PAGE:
Each of us has our own response to the now-familiar images coming from our Southern border this past week. Author Roger Rosenblatt certainly has his:
Every once in a while we are reminded that all politics is personal, and that political acts and thoughts have people at the center of them.
I'm thinking, of course, of the abomination at the Texas border – the forced separation of children from parents, with children placed in cage-like structures. What began as a matter of national debate soon was concentrated down to children's cries in the dark.
Not Watergate, not Irangate, not Monica Lewinsky, nothing since Vietnam has raised the nation's temperature as steeply as this issue. Why is that?
One of the hairs being split in the current discussion is whether to regard the captured Latin American families as "illegals" or refugees, the implication being that refugees are more deserving of humane treatment than illegals.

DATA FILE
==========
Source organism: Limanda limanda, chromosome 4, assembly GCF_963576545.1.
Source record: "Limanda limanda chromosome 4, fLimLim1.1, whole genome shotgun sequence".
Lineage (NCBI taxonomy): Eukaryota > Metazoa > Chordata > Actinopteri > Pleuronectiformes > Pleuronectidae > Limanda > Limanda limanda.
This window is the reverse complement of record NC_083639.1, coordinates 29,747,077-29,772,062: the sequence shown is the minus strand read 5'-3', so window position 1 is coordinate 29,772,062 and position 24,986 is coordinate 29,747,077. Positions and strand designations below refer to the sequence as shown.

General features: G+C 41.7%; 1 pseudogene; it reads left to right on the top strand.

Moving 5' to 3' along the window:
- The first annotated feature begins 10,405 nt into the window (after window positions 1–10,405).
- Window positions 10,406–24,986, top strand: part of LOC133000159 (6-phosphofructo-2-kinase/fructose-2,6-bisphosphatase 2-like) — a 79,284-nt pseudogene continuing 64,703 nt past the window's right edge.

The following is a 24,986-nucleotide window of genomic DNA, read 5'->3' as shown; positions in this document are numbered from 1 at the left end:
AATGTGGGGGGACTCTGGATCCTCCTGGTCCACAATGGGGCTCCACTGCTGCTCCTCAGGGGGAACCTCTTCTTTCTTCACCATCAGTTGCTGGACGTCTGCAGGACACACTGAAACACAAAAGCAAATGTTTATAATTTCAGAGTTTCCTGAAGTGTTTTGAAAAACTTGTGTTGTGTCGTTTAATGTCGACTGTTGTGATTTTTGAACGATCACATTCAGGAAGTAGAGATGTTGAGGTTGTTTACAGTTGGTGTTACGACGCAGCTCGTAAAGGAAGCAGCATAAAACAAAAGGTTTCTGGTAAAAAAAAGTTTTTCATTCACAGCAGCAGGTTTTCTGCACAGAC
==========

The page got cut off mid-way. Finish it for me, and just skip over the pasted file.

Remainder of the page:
But deep down, I don't think we care about that. I think we look at the caged little girls and boys and their folks purely as people, irrespective of status.
The president backed away from his initial hard line because he understood that's the way we see it. (To be fair to him, he may have begun to see it that way himself.)
Whenever we observe a child in distress, our hearts respond to more than a victim, I think. More than to an image of our own kids, to whom we draw sentimental comparisons. In children we acknowledge, perhaps unconsciously, the possibility of our improvement. Redemption. A second chance. It's wishful thinking, to be sure.
Still, the plight of the helpless child strangely improves us. We want to hold these kids, to bring them the care and kindness that still resides at the center of our being, however often we ignore it. Our better angels.
This is why, I believe, the emotional tumult attending this crisis has been so loud and relentless. We see people at the center of the politics. Children in the dark, they cry for us.
Story produced by Aria Shavelson.